Books: Life of a gay man Mohana Swamy releases in Spanish

Harper Collins has published the Spanish translation of Mohana Swamy, an account of life as a gay man in small-town Karnataka.

Spanish is the official language in 20 countries, besides being the second most widely spoken language in the US.

“Many people tell me it is the first Kannada book to be translated into Spanish,” Vasudhendra says.

The corpus of gay literature in Europe is huge. The LGBT community in those parts is curious to know how gay life is perceived in India, he says.

The book first published in 2013, Mohana Swamy has gone into five reprints in Kannada. Its English translation by Rashmi Terdal appeared a little later.

“It is also being translated into Tamil, Telugu and Malayalam. Mohana Swamy was received well in Kannada, with girls and women identifying with the character of Mohana Swamy,” Vasudhendra, who lives in Bengaluru, says.

The Kannada original was a bestseller. Its theme is love and longing, and it describes how Mohana Swamy, a software engineer, comes to terms with ridicule and abuse. For him, as it was for its author, the book is about coming out of the closet.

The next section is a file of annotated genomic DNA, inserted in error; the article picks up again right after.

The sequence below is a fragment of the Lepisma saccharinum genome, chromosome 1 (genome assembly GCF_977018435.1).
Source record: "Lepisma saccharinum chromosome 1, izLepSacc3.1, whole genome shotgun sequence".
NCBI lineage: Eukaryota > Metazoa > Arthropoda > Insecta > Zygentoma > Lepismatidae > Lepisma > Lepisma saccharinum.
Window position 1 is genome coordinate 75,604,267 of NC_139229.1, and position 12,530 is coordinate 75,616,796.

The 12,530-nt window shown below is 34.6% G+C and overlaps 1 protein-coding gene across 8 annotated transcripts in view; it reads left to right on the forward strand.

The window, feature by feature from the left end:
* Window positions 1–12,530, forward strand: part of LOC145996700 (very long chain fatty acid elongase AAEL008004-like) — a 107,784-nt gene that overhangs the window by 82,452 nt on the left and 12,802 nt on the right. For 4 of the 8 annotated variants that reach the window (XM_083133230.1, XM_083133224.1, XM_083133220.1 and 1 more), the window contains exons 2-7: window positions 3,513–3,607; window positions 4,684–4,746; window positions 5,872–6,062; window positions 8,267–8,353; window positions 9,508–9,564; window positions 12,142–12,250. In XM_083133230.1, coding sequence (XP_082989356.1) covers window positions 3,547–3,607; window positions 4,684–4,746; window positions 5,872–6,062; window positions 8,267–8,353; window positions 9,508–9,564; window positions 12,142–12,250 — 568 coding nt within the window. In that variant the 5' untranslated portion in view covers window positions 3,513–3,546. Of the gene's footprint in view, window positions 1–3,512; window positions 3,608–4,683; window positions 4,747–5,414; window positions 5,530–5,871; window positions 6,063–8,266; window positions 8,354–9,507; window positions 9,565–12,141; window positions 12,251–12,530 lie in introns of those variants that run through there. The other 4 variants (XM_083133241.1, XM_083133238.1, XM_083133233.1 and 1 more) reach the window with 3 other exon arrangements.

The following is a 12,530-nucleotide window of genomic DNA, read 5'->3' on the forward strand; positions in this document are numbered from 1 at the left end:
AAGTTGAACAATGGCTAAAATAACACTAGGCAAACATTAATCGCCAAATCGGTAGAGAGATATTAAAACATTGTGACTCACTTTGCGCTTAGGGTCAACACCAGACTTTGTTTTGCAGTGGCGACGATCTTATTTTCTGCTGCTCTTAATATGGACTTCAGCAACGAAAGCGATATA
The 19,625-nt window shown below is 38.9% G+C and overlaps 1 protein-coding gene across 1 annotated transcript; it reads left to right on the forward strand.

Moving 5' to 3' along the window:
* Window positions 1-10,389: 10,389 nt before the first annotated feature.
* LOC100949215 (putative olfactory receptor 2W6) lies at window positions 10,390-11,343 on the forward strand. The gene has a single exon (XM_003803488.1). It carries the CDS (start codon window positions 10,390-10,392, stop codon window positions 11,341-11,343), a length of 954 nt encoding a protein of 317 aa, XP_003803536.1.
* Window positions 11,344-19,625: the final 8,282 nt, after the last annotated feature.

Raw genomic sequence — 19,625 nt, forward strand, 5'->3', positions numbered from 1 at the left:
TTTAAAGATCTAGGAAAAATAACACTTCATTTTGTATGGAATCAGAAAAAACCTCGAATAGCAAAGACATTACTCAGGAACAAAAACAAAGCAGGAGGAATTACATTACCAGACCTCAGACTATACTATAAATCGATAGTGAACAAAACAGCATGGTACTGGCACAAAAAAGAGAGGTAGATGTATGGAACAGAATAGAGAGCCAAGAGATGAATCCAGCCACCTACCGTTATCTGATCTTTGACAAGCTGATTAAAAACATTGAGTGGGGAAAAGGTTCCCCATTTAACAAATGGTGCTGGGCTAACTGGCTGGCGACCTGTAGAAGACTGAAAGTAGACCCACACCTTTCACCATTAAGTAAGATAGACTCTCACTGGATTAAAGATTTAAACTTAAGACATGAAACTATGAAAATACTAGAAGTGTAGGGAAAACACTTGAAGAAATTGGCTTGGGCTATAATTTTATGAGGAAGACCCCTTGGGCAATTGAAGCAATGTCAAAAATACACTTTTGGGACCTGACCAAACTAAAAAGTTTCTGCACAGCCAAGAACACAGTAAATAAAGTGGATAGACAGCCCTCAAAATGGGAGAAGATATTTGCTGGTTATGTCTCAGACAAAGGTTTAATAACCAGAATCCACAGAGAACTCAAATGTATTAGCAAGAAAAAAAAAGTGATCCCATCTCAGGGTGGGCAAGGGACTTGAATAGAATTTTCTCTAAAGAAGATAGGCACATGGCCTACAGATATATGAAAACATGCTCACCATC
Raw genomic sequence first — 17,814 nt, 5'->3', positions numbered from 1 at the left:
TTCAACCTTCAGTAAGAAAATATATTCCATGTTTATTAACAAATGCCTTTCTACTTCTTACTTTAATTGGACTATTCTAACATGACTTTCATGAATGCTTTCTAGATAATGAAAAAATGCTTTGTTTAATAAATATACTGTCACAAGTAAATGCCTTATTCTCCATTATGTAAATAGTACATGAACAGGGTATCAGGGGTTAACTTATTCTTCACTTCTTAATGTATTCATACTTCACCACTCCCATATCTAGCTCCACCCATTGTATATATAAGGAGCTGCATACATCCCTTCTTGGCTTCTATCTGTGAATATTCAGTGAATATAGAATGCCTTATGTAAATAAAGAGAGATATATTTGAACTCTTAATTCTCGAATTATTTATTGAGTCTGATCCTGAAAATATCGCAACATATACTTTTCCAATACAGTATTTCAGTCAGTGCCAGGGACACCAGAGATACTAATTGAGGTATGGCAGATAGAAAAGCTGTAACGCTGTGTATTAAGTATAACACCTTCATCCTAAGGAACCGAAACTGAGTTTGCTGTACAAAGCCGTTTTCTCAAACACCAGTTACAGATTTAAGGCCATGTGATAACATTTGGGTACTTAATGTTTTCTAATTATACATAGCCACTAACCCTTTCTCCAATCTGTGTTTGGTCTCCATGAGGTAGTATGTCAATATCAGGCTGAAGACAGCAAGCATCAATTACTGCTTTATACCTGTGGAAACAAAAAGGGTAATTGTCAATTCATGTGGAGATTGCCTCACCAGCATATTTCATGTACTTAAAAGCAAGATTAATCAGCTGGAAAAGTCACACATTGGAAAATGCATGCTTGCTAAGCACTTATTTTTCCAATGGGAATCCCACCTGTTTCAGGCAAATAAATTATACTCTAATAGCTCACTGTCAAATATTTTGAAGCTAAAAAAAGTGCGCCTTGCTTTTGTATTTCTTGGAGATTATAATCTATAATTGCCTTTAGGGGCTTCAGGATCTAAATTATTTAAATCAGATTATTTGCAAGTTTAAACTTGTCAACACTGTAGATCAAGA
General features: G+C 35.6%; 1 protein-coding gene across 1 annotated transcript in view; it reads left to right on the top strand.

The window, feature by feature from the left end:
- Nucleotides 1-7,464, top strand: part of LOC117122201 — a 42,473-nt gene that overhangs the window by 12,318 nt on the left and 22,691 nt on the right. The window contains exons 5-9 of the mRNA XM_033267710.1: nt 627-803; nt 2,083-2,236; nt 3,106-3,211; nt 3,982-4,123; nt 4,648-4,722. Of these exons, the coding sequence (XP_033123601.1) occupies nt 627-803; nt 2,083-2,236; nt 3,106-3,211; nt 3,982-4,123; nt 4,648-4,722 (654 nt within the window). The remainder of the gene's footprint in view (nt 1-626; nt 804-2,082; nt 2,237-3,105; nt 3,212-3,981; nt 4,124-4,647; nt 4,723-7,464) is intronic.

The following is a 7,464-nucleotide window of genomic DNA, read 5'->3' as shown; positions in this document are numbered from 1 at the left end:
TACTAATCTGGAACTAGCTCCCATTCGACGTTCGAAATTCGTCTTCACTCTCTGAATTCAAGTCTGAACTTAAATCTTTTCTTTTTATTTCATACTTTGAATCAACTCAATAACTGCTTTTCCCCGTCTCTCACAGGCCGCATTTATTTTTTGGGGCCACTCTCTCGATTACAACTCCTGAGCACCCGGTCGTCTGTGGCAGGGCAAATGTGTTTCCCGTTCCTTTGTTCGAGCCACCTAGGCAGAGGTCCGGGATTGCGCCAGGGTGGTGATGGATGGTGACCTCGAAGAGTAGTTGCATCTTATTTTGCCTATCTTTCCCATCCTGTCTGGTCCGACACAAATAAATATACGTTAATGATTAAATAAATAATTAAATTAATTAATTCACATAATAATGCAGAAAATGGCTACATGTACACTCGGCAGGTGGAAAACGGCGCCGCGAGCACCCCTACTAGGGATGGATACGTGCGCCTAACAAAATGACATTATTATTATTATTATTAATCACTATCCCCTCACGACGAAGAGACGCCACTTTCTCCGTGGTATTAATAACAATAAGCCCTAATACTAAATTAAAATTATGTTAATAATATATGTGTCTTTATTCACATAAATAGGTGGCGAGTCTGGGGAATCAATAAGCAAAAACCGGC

“The main purpose of my book is to educate people. Gay men don’t live in urban areas alone. There are many in small towns and cities. Most of them suffer and with no one to confide in. I reached them through my book,” he says.

After the publication of his book, many gay people from across the state contacted Vasudhendra. “I spoke to them and counselled them as I am a trained counsellor,” he told Metrolife.

The credit of portraying the life of gays in mainstream Kannada fiction goes to Vasudhendra. “There were references to homosexuality in Kannada literature. It appears in stories by Masti Venkatesh Iyengar, Shivaram Karanth, Kamarupi and others,” he says.

Masti got it right, but some of the other writers ended up portraying homosexuality as wrong, he says.

Vasudhendra gave up a corporate career and took to full-time writing and publishing.

Through his publishing house Chanda Pustaka, he has spotted and encouraged many new talents.

Vasudhendra is now writing a novel on the Vijayanagar empire with a focus on Persian horses. The Bahmani, Vijayanagar and Mughal rulers coveted Persian horses. “The novel revolves around this desire,” he says.

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